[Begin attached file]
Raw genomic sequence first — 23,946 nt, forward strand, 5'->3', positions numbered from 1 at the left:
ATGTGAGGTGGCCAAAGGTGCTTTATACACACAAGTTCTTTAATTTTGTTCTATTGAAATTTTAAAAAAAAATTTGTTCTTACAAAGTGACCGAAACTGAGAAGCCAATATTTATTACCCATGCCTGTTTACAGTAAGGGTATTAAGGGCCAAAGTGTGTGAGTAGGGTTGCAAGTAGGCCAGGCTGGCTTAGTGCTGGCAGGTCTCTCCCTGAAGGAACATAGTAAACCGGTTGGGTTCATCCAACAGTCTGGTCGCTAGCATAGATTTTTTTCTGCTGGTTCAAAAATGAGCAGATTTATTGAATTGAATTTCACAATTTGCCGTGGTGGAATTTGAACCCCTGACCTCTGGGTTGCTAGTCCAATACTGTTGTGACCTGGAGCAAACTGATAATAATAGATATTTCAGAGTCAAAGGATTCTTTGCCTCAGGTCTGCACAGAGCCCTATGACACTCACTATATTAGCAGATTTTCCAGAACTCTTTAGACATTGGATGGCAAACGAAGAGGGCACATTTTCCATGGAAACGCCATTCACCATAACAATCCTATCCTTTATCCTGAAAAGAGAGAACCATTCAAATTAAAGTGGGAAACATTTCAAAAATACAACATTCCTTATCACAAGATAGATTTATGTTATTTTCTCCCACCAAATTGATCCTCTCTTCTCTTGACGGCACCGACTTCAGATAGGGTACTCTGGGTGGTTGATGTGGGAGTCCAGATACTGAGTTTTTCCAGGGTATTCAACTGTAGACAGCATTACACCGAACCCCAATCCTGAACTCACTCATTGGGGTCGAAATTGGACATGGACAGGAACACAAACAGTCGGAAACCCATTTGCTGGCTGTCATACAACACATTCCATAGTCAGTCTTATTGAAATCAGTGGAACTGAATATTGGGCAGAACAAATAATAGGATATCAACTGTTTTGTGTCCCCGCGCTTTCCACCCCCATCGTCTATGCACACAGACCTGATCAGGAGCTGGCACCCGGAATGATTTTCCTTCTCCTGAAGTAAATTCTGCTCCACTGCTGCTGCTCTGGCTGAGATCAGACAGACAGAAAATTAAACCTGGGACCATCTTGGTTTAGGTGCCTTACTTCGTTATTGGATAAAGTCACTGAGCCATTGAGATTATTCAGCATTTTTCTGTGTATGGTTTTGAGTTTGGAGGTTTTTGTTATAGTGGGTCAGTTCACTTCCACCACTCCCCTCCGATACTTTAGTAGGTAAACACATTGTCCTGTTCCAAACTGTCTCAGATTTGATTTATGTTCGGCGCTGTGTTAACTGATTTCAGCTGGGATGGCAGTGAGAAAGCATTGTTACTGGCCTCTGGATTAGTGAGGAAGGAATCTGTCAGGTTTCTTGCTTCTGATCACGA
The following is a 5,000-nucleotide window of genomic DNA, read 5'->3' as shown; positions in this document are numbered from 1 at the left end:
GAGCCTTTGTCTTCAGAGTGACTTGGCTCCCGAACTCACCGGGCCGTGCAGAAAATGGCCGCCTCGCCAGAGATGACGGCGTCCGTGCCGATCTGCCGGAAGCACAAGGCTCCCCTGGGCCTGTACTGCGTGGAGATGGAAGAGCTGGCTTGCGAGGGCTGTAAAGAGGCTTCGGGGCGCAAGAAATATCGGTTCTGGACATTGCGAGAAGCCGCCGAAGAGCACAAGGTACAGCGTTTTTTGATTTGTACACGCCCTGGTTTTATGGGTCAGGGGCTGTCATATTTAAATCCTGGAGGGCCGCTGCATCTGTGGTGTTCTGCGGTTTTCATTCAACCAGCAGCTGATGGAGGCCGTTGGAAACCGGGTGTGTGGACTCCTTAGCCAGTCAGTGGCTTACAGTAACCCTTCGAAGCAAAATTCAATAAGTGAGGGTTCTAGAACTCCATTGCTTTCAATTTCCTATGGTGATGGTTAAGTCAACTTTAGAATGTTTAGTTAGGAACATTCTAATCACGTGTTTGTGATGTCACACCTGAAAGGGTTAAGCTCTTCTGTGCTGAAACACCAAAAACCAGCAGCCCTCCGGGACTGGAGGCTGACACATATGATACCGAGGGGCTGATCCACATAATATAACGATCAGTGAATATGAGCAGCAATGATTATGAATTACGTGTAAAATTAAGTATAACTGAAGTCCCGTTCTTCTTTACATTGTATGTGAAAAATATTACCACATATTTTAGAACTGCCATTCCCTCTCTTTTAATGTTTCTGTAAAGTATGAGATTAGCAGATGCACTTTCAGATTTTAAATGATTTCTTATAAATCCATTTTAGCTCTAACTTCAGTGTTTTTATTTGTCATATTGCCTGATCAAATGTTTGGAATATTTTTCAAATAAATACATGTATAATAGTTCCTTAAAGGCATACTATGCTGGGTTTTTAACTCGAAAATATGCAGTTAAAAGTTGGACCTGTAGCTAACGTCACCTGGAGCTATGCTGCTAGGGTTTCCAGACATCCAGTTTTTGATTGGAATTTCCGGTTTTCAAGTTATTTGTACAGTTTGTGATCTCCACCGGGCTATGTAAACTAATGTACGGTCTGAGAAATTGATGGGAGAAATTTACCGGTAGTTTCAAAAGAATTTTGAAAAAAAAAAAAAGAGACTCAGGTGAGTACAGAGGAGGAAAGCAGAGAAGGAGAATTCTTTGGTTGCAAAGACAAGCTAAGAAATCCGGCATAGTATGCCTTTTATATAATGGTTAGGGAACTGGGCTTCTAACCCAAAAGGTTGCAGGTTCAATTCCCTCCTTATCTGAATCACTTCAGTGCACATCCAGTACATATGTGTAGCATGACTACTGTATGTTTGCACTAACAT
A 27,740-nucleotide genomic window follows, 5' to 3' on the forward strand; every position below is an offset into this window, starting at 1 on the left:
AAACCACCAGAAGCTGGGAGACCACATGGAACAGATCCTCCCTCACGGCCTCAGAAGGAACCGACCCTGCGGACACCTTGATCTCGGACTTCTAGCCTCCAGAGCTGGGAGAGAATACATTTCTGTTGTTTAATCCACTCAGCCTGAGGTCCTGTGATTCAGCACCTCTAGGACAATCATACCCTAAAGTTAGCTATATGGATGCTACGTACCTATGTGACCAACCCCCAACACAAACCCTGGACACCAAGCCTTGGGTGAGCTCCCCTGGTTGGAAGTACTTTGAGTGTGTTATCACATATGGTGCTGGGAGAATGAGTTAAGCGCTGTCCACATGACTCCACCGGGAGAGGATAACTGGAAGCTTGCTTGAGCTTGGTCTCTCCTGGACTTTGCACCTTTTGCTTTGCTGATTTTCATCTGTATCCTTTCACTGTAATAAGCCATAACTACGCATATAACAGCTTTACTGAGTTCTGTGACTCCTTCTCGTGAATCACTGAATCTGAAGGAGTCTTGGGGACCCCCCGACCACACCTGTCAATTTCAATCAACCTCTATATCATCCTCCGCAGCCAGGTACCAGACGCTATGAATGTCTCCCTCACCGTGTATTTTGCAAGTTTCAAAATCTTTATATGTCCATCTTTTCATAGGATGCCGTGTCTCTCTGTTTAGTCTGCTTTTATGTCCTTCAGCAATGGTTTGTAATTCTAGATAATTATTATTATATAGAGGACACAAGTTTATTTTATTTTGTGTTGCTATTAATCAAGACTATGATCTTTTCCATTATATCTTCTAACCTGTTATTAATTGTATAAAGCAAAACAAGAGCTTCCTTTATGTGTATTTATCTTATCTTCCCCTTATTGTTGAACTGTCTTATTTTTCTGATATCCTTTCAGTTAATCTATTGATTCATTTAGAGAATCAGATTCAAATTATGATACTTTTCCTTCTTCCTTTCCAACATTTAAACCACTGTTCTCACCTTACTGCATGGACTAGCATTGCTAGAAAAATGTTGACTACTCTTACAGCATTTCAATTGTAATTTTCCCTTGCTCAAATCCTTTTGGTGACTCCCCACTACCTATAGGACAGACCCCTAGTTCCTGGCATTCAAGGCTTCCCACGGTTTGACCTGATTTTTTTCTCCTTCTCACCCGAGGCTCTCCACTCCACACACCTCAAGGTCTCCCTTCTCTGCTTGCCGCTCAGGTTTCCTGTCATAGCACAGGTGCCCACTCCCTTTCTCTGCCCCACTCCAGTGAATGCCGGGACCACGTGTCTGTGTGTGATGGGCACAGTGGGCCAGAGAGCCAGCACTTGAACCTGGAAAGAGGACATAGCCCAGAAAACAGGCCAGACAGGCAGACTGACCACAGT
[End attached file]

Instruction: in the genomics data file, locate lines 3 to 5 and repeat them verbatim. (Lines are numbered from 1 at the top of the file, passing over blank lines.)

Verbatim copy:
The following is a 5,000-nucleotide window of genomic DNA, read 5'->3' as shown; positions in this document are numbered from 1 at the left end:
GAGCCTTTGTCTTCAGAGTGACTTGGCTCCCGAACTCACCGGGCCGTGCAGAAAATGGCCGCCTCGCCAGAGATGACGGCGTCCGTGCCGATCTGCCGGAAGCACAAGGCTCCCCTGGGCCTGTACTGCGTGGAGATGGAAGAGCTGGCTTGCGAGGGCTGTAAAGAGGCTTCGGGGCGCAAGAAATATCGGTTCTGGACATTGCGAGAAGCCGCCGAAGAGCACAAGGTACAGCGTTTTTTGATTTGTACACGCCCTGGTTTTATGGGTCAGGGGCTGTCATATTTAAATCCTGGAGGGCCGCTGCATCTGTGGTGTTCTGCGGTTTTCATTCAACCAGCAGCTGATGGAGGCCGTTGGAAACCGGGTGTGTGGACTCCTTAGCCAGTCAGTGGCTTACAGTAACCCTTCGAAGCAAAATTCAATAAGTGAGGGTTCTAGAACTCCATTGCTTTCAATTTCCTATGGTGATGGTTAAGTCAACTTTAGAATGTTTAGTTAGGAACATTCTAATCACGTGTTTGTGATGTCACACCTGAAAGGGTTAAGCTCTTCTGTGCTGAAACACCAAAAACCAGCAGCCCTCCGGGACTGGAGGCTGACACATATGATACCGAGGGGCTGATCCACATAATATAACGATCAGTGAATATGAGCAGCAATGATTATGAATTACGTGTAAAATTAAGTATAACTGAAGTCCCGTTCTTCTTTACATTGTATGTGAAAAATATTACCACATATTTTAGAACTGCCATTCCCTCTCTTTTAATGTTTCTGTAAAGTATGAGATTAGCAGATGCACTTTCAGATTTTAAATGATTTCTTATAAATCCATTTTAGCTCTAACTTCAGTGTTTTTATTTGTCATATTGCCTGATCAAATGTTTGGAATATTTTTCAAATAAATACATGTATAATAGTTCCTTAAAGGCATACTATGCTGGGTTTTTAACTCGAAAATATGCAGTTAAAAGTTGGACCTGTAGCTAACGTCACCTGGAGCTATGCTGCTAGGGTTTCCAGACATCCAGTTTTTGATTGGAATTTCCGGTTTTCAAGTTATTTGTACAGTTTGTGATCTCCACCGGGCTATGTAAACTAATGTACGGTCTGAGAAATTGATGGGAGAAATTTACCGGTAGTTTCAAAAGAATTTTGAAAAAAAAAAAAAGAGACTCAGGTGAGTACAGAGGAGGAAAGCAGAGAAGGAGAATTCTTTGGTTGCAAAGACAAGCTAAGAAATCCGGCATAGTATGCCTTTTATATAATGGTTAGGGAACTGGGCTTCTAACCCAAAAGGTTGCAGGTTCAATTCCCTCCTTATCTGAATCACTTCAGTGCACATCCAGTACATATGTGTAGCATGACTACTGTATGTTTGCACTAACAT
A 27,740-nucleotide genomic window follows, 5' to 3' on the forward strand; every position below is an offset into this window, starting at 1 on the left: